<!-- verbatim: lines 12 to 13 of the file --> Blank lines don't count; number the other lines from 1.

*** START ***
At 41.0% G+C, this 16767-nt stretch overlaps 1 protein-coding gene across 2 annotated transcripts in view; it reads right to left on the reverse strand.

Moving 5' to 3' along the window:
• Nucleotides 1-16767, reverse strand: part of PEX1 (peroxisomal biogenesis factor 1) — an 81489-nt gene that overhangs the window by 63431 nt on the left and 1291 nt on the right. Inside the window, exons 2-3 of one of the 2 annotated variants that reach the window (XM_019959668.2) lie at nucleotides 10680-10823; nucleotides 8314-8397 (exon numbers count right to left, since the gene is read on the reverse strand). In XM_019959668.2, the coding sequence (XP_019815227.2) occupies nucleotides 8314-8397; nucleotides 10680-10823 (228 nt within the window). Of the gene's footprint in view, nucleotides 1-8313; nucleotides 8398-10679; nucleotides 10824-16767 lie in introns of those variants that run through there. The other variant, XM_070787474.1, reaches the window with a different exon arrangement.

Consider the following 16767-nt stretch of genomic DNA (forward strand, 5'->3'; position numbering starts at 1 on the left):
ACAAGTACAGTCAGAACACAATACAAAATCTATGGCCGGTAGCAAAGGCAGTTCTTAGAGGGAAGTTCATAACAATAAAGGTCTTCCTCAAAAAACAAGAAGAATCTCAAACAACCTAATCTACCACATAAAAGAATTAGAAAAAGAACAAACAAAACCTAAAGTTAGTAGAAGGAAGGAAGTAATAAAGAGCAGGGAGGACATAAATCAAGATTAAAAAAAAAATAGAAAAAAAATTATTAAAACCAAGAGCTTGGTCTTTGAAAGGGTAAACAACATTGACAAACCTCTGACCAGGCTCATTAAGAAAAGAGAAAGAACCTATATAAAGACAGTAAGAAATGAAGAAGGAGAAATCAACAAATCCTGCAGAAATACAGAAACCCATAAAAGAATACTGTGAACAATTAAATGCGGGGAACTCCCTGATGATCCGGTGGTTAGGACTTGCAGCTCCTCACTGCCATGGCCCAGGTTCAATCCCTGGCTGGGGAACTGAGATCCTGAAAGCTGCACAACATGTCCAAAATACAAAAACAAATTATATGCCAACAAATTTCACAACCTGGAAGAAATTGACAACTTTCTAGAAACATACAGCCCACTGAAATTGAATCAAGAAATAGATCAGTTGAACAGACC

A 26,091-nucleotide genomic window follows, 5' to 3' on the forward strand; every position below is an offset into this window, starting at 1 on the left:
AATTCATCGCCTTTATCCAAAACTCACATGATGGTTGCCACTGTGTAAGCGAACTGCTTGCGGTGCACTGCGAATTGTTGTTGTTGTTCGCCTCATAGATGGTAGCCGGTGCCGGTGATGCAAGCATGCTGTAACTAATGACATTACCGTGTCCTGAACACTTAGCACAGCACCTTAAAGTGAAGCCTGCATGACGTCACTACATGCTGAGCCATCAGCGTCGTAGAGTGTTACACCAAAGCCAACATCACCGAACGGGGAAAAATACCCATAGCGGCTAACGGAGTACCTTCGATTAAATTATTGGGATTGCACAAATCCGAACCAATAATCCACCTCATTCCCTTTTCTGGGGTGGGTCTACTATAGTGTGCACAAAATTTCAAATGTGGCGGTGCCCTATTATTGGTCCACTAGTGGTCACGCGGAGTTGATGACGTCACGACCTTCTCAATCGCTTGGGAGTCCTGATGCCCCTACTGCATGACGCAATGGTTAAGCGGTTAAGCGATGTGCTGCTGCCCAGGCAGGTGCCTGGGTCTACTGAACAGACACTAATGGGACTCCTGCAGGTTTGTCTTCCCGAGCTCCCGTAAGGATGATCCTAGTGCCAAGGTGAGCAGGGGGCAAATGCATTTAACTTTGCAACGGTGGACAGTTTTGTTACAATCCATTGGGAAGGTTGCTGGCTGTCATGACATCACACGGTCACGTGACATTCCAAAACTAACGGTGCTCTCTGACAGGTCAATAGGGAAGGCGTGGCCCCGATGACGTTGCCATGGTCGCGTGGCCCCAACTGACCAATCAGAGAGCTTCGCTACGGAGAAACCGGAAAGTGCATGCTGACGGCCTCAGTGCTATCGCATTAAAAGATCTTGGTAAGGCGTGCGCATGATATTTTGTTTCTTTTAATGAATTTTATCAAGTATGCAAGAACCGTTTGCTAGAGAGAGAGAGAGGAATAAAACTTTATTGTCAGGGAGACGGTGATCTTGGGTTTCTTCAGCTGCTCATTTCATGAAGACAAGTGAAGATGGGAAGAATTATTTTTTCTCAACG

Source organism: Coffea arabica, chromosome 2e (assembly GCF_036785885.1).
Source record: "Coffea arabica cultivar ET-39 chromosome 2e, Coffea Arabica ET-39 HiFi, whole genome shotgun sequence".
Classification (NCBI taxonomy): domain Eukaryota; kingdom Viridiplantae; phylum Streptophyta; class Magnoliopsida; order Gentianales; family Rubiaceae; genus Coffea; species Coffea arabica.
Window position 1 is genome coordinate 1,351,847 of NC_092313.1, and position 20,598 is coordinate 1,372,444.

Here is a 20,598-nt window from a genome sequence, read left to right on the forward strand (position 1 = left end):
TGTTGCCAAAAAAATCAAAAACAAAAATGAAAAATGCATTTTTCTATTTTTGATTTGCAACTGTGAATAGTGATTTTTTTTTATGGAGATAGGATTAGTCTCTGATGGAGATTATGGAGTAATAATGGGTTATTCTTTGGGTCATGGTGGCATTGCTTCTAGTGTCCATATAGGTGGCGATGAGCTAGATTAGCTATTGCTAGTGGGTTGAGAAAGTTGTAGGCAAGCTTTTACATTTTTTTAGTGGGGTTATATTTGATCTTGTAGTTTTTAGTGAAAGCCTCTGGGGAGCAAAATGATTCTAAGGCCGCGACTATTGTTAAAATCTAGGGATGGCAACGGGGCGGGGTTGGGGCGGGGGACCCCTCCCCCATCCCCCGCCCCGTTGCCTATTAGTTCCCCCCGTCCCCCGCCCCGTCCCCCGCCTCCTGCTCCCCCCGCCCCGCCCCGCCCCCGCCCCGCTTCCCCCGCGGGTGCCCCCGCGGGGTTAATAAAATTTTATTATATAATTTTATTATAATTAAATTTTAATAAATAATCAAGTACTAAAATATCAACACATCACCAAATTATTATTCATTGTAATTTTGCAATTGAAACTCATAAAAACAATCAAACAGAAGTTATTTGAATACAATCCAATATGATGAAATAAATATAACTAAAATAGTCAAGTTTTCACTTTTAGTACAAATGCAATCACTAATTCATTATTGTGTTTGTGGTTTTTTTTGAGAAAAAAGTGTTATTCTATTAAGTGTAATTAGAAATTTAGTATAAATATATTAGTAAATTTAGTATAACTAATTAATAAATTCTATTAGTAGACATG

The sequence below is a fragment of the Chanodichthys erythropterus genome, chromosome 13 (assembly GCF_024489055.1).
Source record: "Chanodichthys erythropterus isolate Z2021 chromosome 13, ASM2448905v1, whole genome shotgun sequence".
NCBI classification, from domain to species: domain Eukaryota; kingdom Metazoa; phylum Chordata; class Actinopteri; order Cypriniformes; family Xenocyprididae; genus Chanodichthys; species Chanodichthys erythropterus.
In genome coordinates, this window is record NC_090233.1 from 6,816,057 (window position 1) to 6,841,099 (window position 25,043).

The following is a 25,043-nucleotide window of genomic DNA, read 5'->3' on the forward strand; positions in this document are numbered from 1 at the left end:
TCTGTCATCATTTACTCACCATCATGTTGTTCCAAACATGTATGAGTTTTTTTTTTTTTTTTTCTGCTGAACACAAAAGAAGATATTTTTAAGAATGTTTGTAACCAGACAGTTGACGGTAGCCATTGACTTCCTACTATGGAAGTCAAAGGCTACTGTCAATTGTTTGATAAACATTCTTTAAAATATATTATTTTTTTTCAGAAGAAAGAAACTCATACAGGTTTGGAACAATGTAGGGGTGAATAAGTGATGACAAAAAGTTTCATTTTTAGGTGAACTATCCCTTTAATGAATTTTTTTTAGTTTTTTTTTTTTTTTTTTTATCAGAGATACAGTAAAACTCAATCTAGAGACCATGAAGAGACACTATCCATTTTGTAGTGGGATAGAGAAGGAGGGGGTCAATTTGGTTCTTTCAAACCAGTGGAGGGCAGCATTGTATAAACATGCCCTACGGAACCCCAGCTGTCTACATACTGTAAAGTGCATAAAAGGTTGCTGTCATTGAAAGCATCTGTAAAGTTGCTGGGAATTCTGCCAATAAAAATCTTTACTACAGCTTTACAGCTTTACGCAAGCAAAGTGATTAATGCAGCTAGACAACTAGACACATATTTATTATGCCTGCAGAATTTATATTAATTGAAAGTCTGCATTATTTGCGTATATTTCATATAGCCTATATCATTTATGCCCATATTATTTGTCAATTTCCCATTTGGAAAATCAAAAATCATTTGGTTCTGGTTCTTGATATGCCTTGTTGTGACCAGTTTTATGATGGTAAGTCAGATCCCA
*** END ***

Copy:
Here is a 20,598-nt window from a genome sequence, read left to right on the forward strand (position 1 = left end):
TGTTGCCAAAAAAATCAAAAACAAAAATGAAAAATGCATTTTTCTATTTTTGATTTGCAACTGTGAATAGTGATTTTTTTTTATGGAGATAGGATTAGTCTCTGATGGAGATTATGGAGTAATAATGGGTTATTCTTTGGGTCATGGTGGCATTGCTTCTAGTGTCCATATAGGTGGCGATGAGCTAGATTAGCTATTGCTAGTGGGTTGAGAAAGTTGTAGGCAAGCTTTTACATTTTTTTAGTGGGGTTATATTTGATCTTGTAGTTTTTAGTGAAAGCCTCTGGGGAGCAAAATGATTCTAAGGCCGCGACTATTGTTAAAATCTAGGGATGGCAACGGGGCGGGGTTGGGGCGGGGGACCCCTCCCCCATCCCCCGCCCCGTTGCCTATTAGTTCCCCCCGTCCCCCGCCCCGTCCCCCGCCTCCTGCTCCCCCCGCCCCGCCCCGCCCCCGCCCCGCTTCCCCCGCGGGTGCCCCCGCGGGGTTAATAAAATTTTATTATATAATTTTATTATAATTAAATTTTAATAAATAATCAAGTACTAAAATATCAACACATCACCAAATTATTATTCATTGTAATTTTGCAATTGAAACTCATAAAAACAATCAAACAGAAGTTATTTGAATACAATCCAATATGATGAAATAAATATAACTAAAATAGTCAAGTTTTCACTTTTAGTACAAATGCAATCACTAATTCATTATTGTGTTTGTGGTTTTTTTTGAGAAAAAAGTGTTATTCTATTAAGTGTAATTAGAAATTTAGTATAAATATATTAGTAAATTTAGTATAACTAATTAATAAATTCTATTAGTAGACATG